How Are You Planning for Your Future?

As the US passed 3 million Coronavirus cases, a single day record high of more than 66,000 new cases, and over 134,000 deaths, this disease is looking different. While previous hotspots like New York are on the downward trend, new hotspots are Florida, Texas and Arizona. Another difference – the average age of new cases has dropped 15 years. The average age of newly diagnosed cases in March was individuals in their 50’s and 60’s. Over the 4th of July weekend, the median age of new cases in Florida reached a record low of 33. This is no longer a disease that is just impacting the older, more vulnerable population. There is reason for much of the population to continue to be concerned and plan ahead.

Although our conception of estate planning typically focuses on financial stability and asset preservation, advance care planning is equally important. Advance directives control who has access to your protected health information, who makes end-of-life decisions on your behalf, and whether aggressive and costly treatment options should be pursued.

In these challenging times, everyone deserves to have their healthcare wishes known and honored. Completing an advance directive and having those difficult conversations with trusted providers and loved ones helps to ensure that everyone will receive goal-concordant care at the end of their life.

The Most Common Forms

The four most common forms individuals use to communicate their healthcare preferences include: 1) Advance Directives Naming a Health Care Agent; 2) Advance Directives for Mental Health Treatment; 3) Advance Directive Regarding End-of-Life Care; and 4) HIPAA Release.

Advance Directives Naming a Healthcare Agent

This form allows you to appoint an agent to act on your behalf. The agent may make healthcare decisions and can also receive protected health information (PHI) in order to make the best decision in your interest. Each state has different terminology for this form. In New York, for example, this form is called a “Health Care Proxy,” while Texas refers to it as a “Health Care or Medical Power of Attorney Form.” Additionally, you may come across a “Designation of Health Care Surrogate.” At the end of the day, all of these forms have the same purpose: appointing a trusted individual to make difficult decisions when you can no longer act on your own behalf.

Although most states do not require such a provision, healthcare agents can be authorized to receive medical records from a doctor, pharmacist, or any other medical professional. When you designate a heathcare agent, you may specify when the agent’s authority begins. For example, if you decide that your agent’s power does not begin until you are incapacitated, your medical information cannot be shared  with anyone until a qualified medical professional determines that you cannot make these decisions for yourself.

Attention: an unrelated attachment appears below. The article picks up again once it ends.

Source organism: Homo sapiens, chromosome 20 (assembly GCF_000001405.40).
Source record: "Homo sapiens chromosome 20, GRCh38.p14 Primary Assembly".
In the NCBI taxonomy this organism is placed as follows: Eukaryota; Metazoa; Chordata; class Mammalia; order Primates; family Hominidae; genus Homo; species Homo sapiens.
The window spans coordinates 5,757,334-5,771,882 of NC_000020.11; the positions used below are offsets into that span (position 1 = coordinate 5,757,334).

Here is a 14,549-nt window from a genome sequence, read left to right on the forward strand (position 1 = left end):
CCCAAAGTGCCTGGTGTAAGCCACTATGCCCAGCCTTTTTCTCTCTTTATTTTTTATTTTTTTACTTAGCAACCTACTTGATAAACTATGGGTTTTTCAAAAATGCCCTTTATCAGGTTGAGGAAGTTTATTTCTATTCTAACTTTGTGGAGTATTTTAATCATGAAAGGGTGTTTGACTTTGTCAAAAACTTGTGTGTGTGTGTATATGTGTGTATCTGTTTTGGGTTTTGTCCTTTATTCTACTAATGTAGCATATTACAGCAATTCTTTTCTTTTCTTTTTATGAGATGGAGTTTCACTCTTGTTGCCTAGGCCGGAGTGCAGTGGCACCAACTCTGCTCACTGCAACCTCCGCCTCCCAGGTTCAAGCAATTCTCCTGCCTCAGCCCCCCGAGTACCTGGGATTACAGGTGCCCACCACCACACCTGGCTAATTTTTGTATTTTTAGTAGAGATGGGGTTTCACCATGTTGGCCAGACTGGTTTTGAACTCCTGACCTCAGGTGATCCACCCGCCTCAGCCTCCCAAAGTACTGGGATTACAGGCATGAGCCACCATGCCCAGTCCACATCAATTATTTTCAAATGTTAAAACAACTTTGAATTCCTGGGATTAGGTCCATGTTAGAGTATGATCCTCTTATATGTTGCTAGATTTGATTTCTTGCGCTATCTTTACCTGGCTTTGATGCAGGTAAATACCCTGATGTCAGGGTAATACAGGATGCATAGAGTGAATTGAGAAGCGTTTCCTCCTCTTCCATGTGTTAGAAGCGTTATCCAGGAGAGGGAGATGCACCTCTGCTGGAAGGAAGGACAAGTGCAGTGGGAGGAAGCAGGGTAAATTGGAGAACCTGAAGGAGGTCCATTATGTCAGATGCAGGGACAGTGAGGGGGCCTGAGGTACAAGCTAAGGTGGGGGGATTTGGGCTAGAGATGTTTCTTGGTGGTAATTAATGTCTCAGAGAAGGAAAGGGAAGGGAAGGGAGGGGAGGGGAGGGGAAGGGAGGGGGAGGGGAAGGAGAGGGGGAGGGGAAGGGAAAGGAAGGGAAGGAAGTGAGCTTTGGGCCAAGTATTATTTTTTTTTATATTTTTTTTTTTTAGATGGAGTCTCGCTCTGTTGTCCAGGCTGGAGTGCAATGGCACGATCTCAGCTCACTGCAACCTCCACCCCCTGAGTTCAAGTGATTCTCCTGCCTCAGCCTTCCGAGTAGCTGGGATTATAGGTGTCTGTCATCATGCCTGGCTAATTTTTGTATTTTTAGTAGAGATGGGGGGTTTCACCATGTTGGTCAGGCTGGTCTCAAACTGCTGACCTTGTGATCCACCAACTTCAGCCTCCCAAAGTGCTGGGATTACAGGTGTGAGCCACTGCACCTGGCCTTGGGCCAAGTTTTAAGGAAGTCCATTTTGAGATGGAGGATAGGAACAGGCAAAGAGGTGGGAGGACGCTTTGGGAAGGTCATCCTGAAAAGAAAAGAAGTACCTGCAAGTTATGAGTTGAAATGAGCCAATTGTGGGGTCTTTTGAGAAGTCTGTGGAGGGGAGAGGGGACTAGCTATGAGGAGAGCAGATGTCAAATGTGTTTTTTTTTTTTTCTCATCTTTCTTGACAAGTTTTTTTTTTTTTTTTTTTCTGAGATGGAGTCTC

Advance Directives for Mental Health Treatment

In some states, completing an advance directive naming a health care agent is sufficient to cover mental health treatment. Many states, however, mandate that you sign a separate advance directive specifically for mental health care. In New Jersey, this form is called an “Advance Directive for Mental Health Care” while Illinois calls it a “Declaration for Mental Health Treatment.” This form is meant for you to think about psychotropic medication, electroconvulsive therapy, admission to and retention in a mental health facility and other preferences for emergency mental health treatment. Additionally, you may specify which physician you would like to treat your mental health issues. As the American population ages, mental health advance directives become more important and it’s encouraged that everyone has this conversation with their family and friends.

Advance Directive Regarding End-of-Life Care

Also known as “Living Wills” or “Directives to Physicians,” this form allows you to specify which procedures and treatments you would want performed. CPR, mechanical respiration, artificial nutrition and hydration, antibiotics, and pain relief can be specified in this form. If you have specific views about whether you would want to be kept alive in a vegetative state or kept alive by a ventilator, this is where you would specify these wishes. It is impossible to consider every single medical treatment and intervention but it encourages individuals to be as specific and detailed as possible when completing an advance directive.

HIPAA Release and Authorizations

Whereas advance directives are determined by state law, HIPAA Releases are governed by federal rules. These forms are much more standardized and there is little state-to-state variation. Once you choose to execute a HIPAA Release and Authorization, your agent generally has the same rights you would have to your PHI. However, even if you sign a HIPAA Release, your agent is generally not authorized to access psychotherapy notes and information gathered in anticipation of legal actions taken against you. Since medical professionals are wary of violating HIPAA, it is a best practice to separately authorize the release of your PHI. Often, advance directives and HIPAA releases are filled out at the same time and stored as one document, but it’s recommended to keep the HIPAA Release separate. This way, your healthcare providers will not have to worry about facing criminal and civil penalties for releasing your health information to your agent. 

Advance care planning is a lifelong process, and should happen early and often. The pandemic is a reminder that everyone over the age of 18 should be thinking about this, have a plan in place, and make sure that any documents they complete are available to providers and healthcare agents.

Alex Paris is summer summer legal intern at Vynca. He is a rising third year law student at Michigan State University College of Law where he is the Notes Editor of the Law Review.